Participants exchanged experiences of covering stories on forced labor
KUWAIT: A two-day workshop on ‘Reporting on Forced Labor and Fair Recruitment,’ organized by the International Federation of Journalists (IFJ) in cooperation with the International Labor Organization (ILO) and the Kuwait Journalist Association (KJA), concluded yesterday. Participating reporters from various local dailies appreciated the valuable information they received at the workshop. They also exchanged experiences of covering stories on forced labor, in addition to suggestions on improving their work.
Kevin Burden, trainer at IFJ, media consultant and former head of training at the BBC for media development, spoke about various stories on forced labor from different countries. He mentioned some stories that changed the miserable situation of poor workers, such as the young fishermen working in a Far East country who were not allowed to leave the ship and some of them even died there.
He also gave examples of other instances of forced labor in some African countries, where even children are involved. He mentioned popular electronic brands that use materials that are only available in Africa, but the consumer doesn’t know about this, in addition to many other stories about migrant workers from various countries including some Arab countries.
Burden also highlighted the fact that reporters should be protecting victims, their sources of information and themselves as well. “We want to get stronger and tell people what’s happening to change the bad situation. But on the other hand, we don’t want to harm the victim or lose the reporter,” he said, as reporters are the eyes and ears of the public and can trigger changes in the society.
Burden said within the bounds of credible and reputable journalism is the responsibility to provide factual information to the public. “We are not here to satisfy the state or any entities or individuals – we are here to report the truth, why it happens, where it happens, when and how it happens; and be able to explain the context of the event in an orderly manner. We are here to inform the public and state the facts – period,” he said. He said it is also in the greater interest of the reading public to receive the best and most credible information.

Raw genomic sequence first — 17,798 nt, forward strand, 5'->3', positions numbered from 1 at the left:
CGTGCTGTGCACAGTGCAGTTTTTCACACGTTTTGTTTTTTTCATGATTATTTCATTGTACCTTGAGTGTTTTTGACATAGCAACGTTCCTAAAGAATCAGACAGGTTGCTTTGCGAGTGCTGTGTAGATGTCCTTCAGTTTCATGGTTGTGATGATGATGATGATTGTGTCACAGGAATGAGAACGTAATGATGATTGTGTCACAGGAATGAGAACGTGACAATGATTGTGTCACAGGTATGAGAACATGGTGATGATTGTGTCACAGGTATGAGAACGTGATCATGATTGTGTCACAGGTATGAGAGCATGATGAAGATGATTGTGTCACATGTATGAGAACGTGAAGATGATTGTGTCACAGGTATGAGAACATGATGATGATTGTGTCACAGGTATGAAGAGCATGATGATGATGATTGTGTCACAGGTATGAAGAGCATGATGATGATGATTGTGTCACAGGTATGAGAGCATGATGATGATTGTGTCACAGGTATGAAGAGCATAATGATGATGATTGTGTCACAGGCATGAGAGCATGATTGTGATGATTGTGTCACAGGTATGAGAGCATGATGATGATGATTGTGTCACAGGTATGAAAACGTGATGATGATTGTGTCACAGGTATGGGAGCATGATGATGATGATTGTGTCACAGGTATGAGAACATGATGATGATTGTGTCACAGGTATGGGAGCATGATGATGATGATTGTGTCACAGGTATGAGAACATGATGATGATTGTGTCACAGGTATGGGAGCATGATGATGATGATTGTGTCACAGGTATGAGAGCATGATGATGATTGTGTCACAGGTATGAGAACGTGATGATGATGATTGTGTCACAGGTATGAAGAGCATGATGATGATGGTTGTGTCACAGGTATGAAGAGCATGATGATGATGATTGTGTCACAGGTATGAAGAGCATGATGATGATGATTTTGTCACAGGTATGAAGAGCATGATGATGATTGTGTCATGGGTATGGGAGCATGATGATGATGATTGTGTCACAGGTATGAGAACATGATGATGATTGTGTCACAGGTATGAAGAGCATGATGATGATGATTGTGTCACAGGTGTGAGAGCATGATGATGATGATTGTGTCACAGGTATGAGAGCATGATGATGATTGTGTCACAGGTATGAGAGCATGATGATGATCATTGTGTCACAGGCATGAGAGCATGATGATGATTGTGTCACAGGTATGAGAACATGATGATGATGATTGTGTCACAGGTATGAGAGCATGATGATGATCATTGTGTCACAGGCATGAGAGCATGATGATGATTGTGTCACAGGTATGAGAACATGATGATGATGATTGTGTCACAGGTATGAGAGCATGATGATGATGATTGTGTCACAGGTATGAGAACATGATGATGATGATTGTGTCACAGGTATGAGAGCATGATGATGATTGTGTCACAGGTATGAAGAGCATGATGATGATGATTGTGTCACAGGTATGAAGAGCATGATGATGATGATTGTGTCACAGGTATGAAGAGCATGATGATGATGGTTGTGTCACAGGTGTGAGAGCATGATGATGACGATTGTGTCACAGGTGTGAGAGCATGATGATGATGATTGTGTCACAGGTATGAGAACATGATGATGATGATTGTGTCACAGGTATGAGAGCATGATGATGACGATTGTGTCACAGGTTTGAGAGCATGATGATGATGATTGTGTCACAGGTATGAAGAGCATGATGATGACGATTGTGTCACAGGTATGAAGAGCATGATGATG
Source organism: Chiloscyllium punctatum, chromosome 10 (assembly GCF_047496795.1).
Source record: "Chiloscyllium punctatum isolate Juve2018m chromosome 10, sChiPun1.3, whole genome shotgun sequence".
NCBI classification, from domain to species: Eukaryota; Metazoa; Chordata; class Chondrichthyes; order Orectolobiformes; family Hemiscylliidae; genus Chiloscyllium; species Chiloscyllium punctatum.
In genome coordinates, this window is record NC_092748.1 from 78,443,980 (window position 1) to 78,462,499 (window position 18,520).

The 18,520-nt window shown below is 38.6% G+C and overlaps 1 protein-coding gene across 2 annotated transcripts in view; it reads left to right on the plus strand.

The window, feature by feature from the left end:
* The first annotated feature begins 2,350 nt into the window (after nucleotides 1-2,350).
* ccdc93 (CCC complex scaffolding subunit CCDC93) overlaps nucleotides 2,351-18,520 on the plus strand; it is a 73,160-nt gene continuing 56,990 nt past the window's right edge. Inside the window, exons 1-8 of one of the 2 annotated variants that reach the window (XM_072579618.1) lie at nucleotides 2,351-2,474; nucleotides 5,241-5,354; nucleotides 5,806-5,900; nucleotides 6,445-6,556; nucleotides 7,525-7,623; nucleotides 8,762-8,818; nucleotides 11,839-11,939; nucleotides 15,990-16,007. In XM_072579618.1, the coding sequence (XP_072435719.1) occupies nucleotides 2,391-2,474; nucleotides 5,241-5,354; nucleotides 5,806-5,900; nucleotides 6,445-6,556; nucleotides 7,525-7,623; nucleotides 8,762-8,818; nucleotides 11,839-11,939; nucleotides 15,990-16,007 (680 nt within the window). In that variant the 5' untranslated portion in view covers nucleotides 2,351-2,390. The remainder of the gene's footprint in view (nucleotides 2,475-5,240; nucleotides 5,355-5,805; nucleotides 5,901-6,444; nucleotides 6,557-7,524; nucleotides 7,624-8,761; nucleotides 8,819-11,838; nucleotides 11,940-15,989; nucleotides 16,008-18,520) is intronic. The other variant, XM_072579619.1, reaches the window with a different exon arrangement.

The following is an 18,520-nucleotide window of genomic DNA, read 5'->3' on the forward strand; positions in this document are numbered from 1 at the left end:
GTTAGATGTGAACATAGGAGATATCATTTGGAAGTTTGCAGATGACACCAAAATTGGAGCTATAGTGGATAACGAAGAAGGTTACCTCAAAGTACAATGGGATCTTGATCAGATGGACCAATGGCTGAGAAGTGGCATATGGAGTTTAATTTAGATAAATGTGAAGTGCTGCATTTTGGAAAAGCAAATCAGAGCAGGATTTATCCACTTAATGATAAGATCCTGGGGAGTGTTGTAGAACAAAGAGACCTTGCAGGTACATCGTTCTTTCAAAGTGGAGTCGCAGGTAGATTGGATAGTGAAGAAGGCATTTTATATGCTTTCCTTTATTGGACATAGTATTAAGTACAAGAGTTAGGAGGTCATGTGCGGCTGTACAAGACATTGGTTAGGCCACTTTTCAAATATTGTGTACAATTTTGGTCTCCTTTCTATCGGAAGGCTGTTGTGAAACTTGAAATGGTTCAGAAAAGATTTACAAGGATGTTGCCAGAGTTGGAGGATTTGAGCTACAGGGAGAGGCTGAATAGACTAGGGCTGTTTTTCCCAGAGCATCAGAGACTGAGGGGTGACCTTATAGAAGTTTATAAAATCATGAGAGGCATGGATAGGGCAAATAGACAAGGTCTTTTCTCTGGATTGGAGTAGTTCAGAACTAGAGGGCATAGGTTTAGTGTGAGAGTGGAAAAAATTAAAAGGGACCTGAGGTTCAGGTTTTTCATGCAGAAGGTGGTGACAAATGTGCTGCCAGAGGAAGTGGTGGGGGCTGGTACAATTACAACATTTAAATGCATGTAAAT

Burden tackled issues related to challenges of being a reporter in the Middle East, particularly Kuwait. He asked participants to identify all the challenges of being a reporter in an environment like Kuwait. First on the list was the challenge on how to convince proprietors to publish stories related to advertisers. Such pressure can be resolved if the journalist knows how to persuade owners that what they have written is for the better interest of the newspaper, because a journalist’s primarily role and purpose is to report the truth. “Persuade the owners that at the end of the day, it’s about their reputation,” Burden said.
On pressure applied by politicians, he reminded about the importance of speaking the truth to those in power. Journalists should provide factual information and be able to stand with it. “If the source wants to protect their identity, our duty is to deliver what you agreed upon. A journalist’s duty is to protect their sources and if you promised to do so, you really have to. You can’t even post pixelated photos because the danger is that they can be reused and will eventually reveal the source’s true identity. So, it will tarnish your reputation as a journalist and that of the institution,” Burden said.
By Nawara Fattahova and Ben Garcia